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A Streetcar Named Desire.

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Introduction

During the time when A Streetcar Named Desire was written (unknown) and first performed (1947 in Boston then onto New York in the same year) there were several highly volatile changes occurring and many social views and institutions were being revolutionised. Firstly America were just coming out of times of immense economical and national hardship due to the ending of World War 2 and the depression. Evidently it was some of his experiences that could have influenced A Streetcar Named Desire's themes, characters and purpose as a play. His experiences during the depression working in a shoe factory enlightened Williams to the 'peoples lives in the little white collar job class'. It is possible that during this period he met people who characters were based on or it could have provided the longing/ability to write of the lower class citizens in such a stark and intense way i.e. ...read more.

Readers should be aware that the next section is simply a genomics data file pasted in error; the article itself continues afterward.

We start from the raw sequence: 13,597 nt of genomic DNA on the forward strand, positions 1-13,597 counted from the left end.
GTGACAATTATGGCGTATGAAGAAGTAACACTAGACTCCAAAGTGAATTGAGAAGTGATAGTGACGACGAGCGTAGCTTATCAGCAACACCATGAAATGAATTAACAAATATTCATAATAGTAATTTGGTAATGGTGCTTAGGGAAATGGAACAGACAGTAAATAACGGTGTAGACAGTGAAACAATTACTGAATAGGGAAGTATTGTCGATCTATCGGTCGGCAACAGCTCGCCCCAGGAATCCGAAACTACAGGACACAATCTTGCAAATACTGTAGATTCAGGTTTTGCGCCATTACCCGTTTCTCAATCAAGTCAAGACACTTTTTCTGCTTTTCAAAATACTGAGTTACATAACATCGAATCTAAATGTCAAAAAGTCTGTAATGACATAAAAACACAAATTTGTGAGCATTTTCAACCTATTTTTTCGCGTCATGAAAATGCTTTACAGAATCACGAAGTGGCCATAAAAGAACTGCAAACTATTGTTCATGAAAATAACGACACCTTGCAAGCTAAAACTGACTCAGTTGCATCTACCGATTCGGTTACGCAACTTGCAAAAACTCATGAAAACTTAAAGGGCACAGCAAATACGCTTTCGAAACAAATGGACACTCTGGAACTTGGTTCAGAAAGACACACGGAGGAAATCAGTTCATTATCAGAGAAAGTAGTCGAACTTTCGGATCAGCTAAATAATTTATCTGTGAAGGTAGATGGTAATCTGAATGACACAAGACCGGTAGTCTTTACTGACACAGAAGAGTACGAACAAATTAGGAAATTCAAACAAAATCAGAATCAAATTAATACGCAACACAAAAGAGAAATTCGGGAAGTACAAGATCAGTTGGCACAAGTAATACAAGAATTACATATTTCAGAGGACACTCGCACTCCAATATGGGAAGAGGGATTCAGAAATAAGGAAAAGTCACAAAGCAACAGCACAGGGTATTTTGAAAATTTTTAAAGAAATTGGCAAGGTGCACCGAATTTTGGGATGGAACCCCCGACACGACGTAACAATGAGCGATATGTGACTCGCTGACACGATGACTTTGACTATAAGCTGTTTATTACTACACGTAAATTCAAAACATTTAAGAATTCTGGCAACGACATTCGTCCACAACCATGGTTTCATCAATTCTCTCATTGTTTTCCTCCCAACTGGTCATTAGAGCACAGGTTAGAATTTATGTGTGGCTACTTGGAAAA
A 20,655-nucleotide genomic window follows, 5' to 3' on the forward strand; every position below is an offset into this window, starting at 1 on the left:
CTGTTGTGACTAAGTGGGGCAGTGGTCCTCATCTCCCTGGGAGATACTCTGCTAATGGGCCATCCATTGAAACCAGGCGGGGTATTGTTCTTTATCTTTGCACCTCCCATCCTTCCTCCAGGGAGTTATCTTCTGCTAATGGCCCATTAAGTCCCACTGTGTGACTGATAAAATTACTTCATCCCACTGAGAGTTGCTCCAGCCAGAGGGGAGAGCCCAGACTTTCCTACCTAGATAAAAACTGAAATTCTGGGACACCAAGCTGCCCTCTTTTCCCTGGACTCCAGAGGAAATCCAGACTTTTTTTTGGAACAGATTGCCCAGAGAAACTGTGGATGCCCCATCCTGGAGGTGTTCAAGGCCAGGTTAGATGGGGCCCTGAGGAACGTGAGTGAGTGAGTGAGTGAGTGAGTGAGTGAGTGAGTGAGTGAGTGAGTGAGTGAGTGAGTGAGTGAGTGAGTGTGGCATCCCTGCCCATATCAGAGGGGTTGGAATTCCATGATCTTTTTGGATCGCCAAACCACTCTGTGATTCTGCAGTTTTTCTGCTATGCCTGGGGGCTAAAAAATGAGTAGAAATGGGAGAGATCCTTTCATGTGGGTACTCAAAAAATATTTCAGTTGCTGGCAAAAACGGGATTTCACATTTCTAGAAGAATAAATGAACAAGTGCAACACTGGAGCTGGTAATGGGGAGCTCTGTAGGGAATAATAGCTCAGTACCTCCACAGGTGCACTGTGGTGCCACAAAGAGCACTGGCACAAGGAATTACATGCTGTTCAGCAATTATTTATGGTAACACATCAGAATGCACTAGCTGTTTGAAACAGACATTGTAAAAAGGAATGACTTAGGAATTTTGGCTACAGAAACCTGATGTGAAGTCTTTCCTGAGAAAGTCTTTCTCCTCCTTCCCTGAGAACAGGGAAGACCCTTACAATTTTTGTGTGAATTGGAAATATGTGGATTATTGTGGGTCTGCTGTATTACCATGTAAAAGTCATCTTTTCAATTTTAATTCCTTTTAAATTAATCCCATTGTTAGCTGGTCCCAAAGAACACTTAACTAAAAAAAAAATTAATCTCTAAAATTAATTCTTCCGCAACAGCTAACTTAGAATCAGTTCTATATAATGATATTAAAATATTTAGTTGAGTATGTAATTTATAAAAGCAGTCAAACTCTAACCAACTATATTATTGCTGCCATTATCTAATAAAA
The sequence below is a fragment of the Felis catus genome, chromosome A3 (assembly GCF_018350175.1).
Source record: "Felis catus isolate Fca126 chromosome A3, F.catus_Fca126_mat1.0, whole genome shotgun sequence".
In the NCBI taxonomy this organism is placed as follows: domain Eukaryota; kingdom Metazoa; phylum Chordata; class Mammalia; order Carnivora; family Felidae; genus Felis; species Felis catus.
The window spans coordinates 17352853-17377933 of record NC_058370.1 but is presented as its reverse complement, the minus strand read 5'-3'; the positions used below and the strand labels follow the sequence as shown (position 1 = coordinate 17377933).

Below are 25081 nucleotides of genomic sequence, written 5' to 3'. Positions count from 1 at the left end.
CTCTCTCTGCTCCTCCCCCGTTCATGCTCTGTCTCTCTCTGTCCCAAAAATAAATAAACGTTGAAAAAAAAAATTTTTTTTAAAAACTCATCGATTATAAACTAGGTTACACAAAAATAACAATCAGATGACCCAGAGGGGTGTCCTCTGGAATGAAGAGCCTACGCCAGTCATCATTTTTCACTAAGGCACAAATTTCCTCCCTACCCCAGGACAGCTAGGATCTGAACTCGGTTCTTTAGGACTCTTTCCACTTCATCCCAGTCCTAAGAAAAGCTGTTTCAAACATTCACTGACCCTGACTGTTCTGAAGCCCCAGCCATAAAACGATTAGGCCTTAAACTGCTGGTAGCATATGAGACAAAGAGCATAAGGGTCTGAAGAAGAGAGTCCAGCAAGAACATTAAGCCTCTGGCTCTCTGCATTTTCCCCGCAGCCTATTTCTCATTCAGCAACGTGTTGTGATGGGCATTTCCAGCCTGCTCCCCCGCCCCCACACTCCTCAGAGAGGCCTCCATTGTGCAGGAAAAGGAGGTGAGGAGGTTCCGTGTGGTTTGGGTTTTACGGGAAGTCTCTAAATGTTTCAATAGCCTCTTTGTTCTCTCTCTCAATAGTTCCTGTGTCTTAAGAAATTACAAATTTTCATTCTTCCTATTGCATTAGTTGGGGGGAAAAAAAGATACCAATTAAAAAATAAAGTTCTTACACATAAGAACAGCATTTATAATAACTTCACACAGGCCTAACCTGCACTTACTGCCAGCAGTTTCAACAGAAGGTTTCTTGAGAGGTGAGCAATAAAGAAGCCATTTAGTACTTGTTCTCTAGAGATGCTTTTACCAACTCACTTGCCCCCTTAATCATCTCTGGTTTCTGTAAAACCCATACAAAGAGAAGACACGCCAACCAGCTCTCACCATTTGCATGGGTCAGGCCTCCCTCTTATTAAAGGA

Middle

disgust and outrage. This sub-plot may be considered a display and intentional insult to the perfect American dream of morals that presided in Blanche herself. Another major political change around that time was the civil rights movement and Martin Luther King Jr. In A Streetcar Named Desire it is difficult in pinpointing William's view and the message (if there is one) on the racial groups. This is due to two-separate viewpoints. It could be argued that Williams means very little in regards to the racial groups of America through, firstly the minority of the role and the fact that the only black character is regarded as Negro Women. Personally I feel this would not be the case due to Williams's references, and seemingly political stance and message he sent out to America about homosexuality. ...read more.

Conclusion

and once again the American dream (Blanche). Like with the Plot there was a sub-plot, here there are underlying issues of the day Tennessee mentions and possibly opposes. Firstly we have the social standings of the individual sexes. Stanley being powerful and Stella somewhat submitting to this difference in status. His views and depictions of the characters are highly idealistic (strong, masculine male (Stanley) compared to the weak and feeble female (Blanche)) in the representation of the male dominated society, which like racial issues, began to be challenged and overturned by the female. Another underlying issue that was starkly challenged was that of domestic abuse through the verbal abuse and threats Stella endured turning into sexual abuse Blanche endured which, due to the threats of Stanley (the dominant male) Blanches cries were unheard like many of the period. Andrew Wilson T1-7 14/01/03 A Streetcar Named Desire (Contextualisation - Rough) ...read more.

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